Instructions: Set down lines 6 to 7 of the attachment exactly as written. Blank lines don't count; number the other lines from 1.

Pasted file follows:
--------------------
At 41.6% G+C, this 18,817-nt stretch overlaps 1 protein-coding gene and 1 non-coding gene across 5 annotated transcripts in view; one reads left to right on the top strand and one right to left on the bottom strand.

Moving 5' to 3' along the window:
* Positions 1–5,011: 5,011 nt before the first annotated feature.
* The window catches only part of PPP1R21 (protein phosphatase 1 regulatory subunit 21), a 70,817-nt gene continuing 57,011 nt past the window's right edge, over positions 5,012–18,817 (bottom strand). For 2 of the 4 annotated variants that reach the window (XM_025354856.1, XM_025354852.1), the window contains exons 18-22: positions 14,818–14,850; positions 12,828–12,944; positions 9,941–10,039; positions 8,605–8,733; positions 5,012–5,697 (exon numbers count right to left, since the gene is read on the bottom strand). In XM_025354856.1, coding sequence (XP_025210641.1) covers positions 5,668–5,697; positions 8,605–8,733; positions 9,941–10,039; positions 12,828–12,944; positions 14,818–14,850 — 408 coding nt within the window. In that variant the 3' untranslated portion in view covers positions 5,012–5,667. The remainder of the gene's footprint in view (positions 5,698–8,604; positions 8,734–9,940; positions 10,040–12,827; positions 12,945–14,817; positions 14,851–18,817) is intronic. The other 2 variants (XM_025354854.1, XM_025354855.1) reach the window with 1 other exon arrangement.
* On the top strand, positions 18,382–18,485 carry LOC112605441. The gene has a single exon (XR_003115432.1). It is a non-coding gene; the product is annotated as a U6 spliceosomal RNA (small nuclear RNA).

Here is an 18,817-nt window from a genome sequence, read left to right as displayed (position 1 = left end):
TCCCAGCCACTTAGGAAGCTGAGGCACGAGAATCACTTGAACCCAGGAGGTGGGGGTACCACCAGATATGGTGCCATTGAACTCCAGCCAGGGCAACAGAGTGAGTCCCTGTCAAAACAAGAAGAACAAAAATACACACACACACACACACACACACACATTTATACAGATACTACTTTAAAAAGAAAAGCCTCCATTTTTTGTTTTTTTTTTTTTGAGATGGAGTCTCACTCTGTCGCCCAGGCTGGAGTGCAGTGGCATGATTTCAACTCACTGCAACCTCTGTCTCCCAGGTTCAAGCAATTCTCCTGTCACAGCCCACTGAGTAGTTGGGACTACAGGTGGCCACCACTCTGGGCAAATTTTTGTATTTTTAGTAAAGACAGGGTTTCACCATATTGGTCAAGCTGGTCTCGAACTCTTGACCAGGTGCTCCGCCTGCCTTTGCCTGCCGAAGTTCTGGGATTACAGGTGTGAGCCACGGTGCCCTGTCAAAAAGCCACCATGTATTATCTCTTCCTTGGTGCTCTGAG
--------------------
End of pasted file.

Here is an 18,817-nt window from a genome sequence, read left to right as displayed (position 1 = left end):
TCCCAGCCACTTAGGAAGCTGAGGCACGAGAATCACTTGAACCCAGGAGGTGGGGGTACCACCAGATATGGTGCCATTGAACTCCAGCCAGGGCAACAGAGTGAGTCCCTGTCAAAACAAGAAGAACAAAAATACACACACACACACACACACACACACATTTATACAGATACTACTTTAAAAAGAAAAGCCTCCATTTTTTGTTTTTTTTTTTTTGAGATGGAGTCTCACTCTGTCGCCCAGGCTGGAGTGCAGTGGCATGATTTCAACTCACTGCAACCTCTGTCTCCCAGGTTCAAGCAATTCTCCTGTCACAGCCCACTGAGTAGTTGGGACTACAGGTGGCCACCACTCTGGGCAAATTTTTGTATTTTTAGTAAAGACAGGGTTTCACCATATTGGTCAAGCTGGTCTCGAACTCTTGACCAGGTGCTCCGCCTGCCTTTGCCTGCCGAAGTTCTGGGATTACAGGTGTGAGCCACGGTGCCCTGTCAAAAAGCCACCATGTATTATCTCTTCCTTGGTGCTCTGAG